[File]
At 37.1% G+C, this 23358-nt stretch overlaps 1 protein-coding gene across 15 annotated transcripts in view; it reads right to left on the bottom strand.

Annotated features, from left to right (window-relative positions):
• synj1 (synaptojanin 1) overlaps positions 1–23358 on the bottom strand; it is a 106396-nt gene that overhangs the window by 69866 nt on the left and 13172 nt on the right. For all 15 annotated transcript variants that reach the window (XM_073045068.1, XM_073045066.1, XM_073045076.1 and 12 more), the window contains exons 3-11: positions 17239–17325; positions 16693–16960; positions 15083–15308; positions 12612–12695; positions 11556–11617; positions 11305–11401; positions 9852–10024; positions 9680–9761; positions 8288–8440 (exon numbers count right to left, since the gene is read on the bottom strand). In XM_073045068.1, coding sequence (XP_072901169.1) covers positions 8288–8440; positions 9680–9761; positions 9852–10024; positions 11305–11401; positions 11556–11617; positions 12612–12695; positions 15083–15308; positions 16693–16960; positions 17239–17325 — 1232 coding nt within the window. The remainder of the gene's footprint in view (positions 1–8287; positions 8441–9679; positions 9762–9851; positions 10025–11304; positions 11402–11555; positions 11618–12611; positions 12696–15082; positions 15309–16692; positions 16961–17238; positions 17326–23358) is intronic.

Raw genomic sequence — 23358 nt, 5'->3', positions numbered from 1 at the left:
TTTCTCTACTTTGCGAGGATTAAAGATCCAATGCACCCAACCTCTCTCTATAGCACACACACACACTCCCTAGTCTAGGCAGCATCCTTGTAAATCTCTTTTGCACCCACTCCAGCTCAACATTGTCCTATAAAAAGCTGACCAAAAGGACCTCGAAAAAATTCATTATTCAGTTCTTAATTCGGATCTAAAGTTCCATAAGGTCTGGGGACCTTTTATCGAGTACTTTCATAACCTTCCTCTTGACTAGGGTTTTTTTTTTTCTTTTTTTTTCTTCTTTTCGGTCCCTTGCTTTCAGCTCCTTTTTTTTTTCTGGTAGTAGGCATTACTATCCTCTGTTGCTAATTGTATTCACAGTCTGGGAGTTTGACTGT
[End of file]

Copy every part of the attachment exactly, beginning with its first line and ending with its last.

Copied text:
At 37.1% G+C, this 23358-nt stretch overlaps 1 protein-coding gene across 15 annotated transcripts in view; it reads right to left on the bottom strand.

Annotated features, from left to right (window-relative positions):
• synj1 (synaptojanin 1) overlaps positions 1–23358 on the bottom strand; it is a 106396-nt gene that overhangs the window by 69866 nt on the left and 13172 nt on the right. For all 15 annotated transcript variants that reach the window (XM_073045068.1, XM_073045066.1, XM_073045076.1 and 12 more), the window contains exons 3-11: positions 17239–17325; positions 16693–16960; positions 15083–15308; positions 12612–12695; positions 11556–11617; positions 11305–11401; positions 9852–10024; positions 9680–9761; positions 8288–8440 (exon numbers count right to left, since the gene is read on the bottom strand). In XM_073045068.1, coding sequence (XP_072901169.1) covers positions 8288–8440; positions 9680–9761; positions 9852–10024; positions 11305–11401; positions 11556–11617; positions 12612–12695; positions 15083–15308; positions 16693–16960; positions 17239–17325 — 1232 coding nt within the window. The remainder of the gene's footprint in view (positions 1–8287; positions 8441–9679; positions 9762–9851; positions 10025–11304; positions 11402–11555; positions 11618–12611; positions 12696–15082; positions 15309–16692; positions 16961–17238; positions 17326–23358) is intronic.

Raw genomic sequence — 23358 nt, 5'->3', positions numbered from 1 at the left:
TTTCTCTACTTTGCGAGGATTAAAGATCCAATGCACCCAACCTCTCTCTATAGCACACACACACACTCCCTAGTCTAGGCAGCATCCTTGTAAATCTCTTTTGCACCCACTCCAGCTCAACATTGTCCTATAAAAAGCTGACCAAAAGGACCTCGAAAAAATTCATTATTCAGTTCTTAATTCGGATCTAAAGTTCCATAAGGTCTGGGGACCTTTTATCGAGTACTTTCATAACCTTCCTCTTGACTAGGGTTTTTTTTTTTCTTTTTTTTTCTTCTTTTCGGTCCCTTGCTTTCAGCTCCTTTTTTTTTTCTGGTAGTAGGCATTACTATCCTCTGTTGCTAATTGTATTCACAGTCTGGGAGTTTGACTGT